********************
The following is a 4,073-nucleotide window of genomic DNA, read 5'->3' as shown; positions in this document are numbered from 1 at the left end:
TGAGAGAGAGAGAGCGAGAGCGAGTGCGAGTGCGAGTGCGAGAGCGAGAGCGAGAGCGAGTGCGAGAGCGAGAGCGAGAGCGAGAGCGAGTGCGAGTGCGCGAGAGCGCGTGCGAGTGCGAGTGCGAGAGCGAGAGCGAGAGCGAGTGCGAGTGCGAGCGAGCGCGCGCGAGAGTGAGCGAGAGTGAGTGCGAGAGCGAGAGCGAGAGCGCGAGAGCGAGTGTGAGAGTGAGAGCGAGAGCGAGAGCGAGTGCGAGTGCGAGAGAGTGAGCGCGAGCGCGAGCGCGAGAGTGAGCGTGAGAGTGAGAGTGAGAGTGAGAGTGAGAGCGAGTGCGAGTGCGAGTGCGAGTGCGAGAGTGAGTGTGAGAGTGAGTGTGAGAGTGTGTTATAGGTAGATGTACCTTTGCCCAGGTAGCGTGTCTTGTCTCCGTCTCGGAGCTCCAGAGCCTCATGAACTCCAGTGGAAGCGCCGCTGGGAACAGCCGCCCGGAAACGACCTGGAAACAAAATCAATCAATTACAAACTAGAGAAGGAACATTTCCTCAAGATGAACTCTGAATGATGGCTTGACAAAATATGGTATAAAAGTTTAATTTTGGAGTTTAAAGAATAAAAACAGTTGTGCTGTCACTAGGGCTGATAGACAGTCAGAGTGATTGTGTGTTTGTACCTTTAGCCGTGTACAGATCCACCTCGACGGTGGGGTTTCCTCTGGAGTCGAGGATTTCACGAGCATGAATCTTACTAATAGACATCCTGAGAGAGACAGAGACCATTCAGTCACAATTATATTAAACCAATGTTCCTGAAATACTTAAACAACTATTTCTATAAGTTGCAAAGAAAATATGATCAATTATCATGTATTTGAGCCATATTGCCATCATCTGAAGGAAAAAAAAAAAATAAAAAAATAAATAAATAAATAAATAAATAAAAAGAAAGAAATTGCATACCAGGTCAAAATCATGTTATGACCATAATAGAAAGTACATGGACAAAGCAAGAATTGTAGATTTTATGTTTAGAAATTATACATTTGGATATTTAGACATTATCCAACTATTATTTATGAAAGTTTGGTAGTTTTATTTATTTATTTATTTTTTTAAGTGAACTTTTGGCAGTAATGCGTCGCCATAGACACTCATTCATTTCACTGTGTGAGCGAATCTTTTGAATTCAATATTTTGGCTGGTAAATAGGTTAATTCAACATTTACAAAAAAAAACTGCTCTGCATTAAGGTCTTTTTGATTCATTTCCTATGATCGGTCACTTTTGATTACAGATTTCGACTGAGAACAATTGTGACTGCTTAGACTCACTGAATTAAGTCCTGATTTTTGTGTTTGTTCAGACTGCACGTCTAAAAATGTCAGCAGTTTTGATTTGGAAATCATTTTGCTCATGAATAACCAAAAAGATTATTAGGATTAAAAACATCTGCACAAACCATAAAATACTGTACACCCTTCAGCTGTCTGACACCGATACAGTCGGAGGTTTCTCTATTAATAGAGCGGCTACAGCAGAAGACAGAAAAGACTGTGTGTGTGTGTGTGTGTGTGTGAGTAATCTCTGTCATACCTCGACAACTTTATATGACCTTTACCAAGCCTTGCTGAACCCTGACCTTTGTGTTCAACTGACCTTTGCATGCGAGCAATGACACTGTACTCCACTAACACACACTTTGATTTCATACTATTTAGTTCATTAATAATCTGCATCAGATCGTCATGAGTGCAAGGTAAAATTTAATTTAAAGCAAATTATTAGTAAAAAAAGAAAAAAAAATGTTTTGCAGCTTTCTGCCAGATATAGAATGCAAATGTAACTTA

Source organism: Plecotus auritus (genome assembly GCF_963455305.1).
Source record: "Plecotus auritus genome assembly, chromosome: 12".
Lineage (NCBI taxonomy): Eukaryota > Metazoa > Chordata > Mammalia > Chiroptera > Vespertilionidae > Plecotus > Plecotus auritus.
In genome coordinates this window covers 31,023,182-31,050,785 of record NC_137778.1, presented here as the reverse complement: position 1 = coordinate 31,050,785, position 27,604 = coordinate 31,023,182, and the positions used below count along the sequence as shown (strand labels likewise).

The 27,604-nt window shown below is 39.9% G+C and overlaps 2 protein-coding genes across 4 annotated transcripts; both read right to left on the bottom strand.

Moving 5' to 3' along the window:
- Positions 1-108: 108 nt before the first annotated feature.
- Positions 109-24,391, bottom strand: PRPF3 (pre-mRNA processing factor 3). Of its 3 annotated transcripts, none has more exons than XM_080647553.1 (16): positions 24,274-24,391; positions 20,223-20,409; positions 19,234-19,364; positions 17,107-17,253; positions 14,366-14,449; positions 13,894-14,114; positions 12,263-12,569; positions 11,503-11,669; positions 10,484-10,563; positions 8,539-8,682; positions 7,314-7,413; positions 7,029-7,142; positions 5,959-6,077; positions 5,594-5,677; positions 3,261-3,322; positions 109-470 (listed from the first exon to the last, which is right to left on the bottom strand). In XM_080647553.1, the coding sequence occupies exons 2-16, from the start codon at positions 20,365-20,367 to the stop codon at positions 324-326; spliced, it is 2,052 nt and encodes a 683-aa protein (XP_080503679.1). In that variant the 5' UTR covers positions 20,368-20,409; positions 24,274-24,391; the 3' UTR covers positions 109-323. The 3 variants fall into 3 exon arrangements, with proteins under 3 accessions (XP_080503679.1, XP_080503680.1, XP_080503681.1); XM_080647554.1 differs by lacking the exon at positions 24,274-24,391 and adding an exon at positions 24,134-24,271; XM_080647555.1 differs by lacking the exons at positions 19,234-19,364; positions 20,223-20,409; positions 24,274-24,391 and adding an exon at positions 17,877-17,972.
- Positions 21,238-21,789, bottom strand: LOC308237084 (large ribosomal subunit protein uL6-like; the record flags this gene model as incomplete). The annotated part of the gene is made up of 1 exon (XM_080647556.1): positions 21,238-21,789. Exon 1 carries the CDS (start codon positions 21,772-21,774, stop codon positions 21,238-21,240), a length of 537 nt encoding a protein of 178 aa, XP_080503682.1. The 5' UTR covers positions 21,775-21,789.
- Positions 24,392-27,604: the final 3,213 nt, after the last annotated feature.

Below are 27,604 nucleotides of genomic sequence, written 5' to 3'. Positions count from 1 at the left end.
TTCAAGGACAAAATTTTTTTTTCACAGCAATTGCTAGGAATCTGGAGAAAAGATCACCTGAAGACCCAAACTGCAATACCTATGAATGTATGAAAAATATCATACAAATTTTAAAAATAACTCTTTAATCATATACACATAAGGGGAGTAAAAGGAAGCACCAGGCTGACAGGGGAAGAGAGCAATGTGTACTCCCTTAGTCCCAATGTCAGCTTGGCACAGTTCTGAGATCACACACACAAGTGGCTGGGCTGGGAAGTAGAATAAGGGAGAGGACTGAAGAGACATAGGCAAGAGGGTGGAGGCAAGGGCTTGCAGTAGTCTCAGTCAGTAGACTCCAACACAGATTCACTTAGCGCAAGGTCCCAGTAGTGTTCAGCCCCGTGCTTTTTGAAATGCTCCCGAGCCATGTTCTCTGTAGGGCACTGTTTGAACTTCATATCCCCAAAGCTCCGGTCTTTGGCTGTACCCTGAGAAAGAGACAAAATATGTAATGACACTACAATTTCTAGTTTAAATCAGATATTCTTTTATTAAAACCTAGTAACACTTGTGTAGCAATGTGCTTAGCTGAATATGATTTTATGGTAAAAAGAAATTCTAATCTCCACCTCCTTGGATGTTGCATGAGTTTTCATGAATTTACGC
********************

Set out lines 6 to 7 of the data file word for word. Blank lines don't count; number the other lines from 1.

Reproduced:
In genome coordinates this window covers 31,023,182-31,050,785 of record NC_137778.1, presented here as the reverse complement: position 1 = coordinate 31,050,785, position 27,604 = coordinate 31,023,182, and the positions used below count along the sequence as shown (strand labels likewise).

The 27,604-nt window shown below is 39.9% G+C and overlaps 2 protein-coding genes across 4 annotated transcripts; both read right to left on the bottom strand.